For the U.S. dollar to weaken on the heels of the FOMC meeting the Federal Reserve would need to upgrade its level of concern for the U.S. economy or downgrade its economic assessment and neither is expected to happen. At the same time, for the dollar to rally, the Federal Reserve would need to sound less pessimistic about the domestic and global economy which is something they will refrain from doing ahead of the ECB meeting. Most of the recent stability in European bond yields, currencies and equities can be tied back to expectations for more support from the central bank. If the ECB fails to deliver, European yields could soar and the euro could sell-off once again, wrecking more havoc for the Federal Reserve.
When the Fed Chairman last spoke, he made it clear that they are ready to act if needed and that their challenge right now is figuring out whether the "loss of momentum in the economy is enduring." Since the last monetary policy meeting in June, we have seen very little evidence of directionality in the U.S. economy and without enough improvement or deterioration in economic data, policymakers will most likely choose to pass on QE3 in August.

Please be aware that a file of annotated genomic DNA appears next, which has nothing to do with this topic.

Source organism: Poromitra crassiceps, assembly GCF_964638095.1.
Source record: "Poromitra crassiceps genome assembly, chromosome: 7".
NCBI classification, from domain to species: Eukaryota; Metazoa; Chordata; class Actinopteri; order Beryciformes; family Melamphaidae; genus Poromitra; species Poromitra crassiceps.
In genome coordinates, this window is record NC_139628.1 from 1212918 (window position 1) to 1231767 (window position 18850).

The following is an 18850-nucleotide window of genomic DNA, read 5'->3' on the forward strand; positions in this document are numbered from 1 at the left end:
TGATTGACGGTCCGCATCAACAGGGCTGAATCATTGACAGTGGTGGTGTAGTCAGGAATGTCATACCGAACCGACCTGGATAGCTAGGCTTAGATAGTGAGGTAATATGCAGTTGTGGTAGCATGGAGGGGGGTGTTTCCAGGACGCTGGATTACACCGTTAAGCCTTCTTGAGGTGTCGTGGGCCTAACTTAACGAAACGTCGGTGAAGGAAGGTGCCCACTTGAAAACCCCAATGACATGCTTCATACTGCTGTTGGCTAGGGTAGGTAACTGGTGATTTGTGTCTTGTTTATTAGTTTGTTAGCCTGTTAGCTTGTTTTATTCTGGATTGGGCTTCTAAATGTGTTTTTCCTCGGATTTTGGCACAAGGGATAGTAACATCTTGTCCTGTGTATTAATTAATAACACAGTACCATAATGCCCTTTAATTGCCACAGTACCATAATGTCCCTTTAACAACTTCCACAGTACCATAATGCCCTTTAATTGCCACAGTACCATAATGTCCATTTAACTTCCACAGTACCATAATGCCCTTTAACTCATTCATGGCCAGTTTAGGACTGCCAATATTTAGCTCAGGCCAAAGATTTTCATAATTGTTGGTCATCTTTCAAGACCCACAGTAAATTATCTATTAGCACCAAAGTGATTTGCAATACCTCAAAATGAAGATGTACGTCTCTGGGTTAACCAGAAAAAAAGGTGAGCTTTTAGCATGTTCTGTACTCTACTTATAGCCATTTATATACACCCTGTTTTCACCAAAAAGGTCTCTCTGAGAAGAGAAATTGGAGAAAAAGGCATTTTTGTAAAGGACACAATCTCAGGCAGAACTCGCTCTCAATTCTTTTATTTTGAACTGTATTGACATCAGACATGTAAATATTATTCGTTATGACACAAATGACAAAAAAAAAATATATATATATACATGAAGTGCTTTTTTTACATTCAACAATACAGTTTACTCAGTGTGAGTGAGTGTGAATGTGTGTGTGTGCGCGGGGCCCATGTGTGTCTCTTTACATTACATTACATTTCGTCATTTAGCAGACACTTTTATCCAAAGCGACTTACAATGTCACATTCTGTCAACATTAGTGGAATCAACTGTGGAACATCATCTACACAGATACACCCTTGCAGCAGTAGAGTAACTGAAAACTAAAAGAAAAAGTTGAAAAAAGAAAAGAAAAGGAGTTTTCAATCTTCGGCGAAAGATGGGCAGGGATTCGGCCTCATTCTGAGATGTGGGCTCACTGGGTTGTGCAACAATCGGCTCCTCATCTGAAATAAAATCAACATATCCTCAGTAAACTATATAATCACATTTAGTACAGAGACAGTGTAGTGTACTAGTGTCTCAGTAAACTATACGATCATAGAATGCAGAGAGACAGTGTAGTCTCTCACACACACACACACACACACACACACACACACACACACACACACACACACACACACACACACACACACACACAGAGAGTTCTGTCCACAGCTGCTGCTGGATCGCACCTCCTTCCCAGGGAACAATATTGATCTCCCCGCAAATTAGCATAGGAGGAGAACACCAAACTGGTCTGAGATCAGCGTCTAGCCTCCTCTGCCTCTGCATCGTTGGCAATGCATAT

The following table shows how the U.S. economy has performed since the last monetary policy meeting. As you can see, there have been improvements and deterioration but at the end of the day, the U.S. economy is weak.
A big reason why the Fed is expected to stand pat today is because September is a much better month for a monetary policy change. By then, we will have two more non-farm payroll reports and another retail sales report. If QE3 is still needed, Bernanke could signal his plans at the annual Jackson Hole Economic Summit of central bankers in late August. Both the 2010 and 2011 Jackson Hole Summits were Bernanke’s venue of choice for signaling a major change in monetary policy – in 2010, Bernanke delivered his infamous speech that tipped off the market that QE2 was on the way and in 2011, he expanded the FOMC meeting from 1 to 2 days to outline the details for Operation Twist. The latest FOMC forecasts would have also been released by then, giving central bank officials some concrete projections to base their decisions on. Bernanke could use the Jackson Hole Summit to signal a potential change, make the adjustment in September and then answer questions at the quarterly monetary policy meeting press conference scheduled for September.
If the FOMC meeting turns out to be a nonevent like we expect, all eyes will shift to Thursday’s European Central Bank rate decision and Friday’s non-farm payrolls report.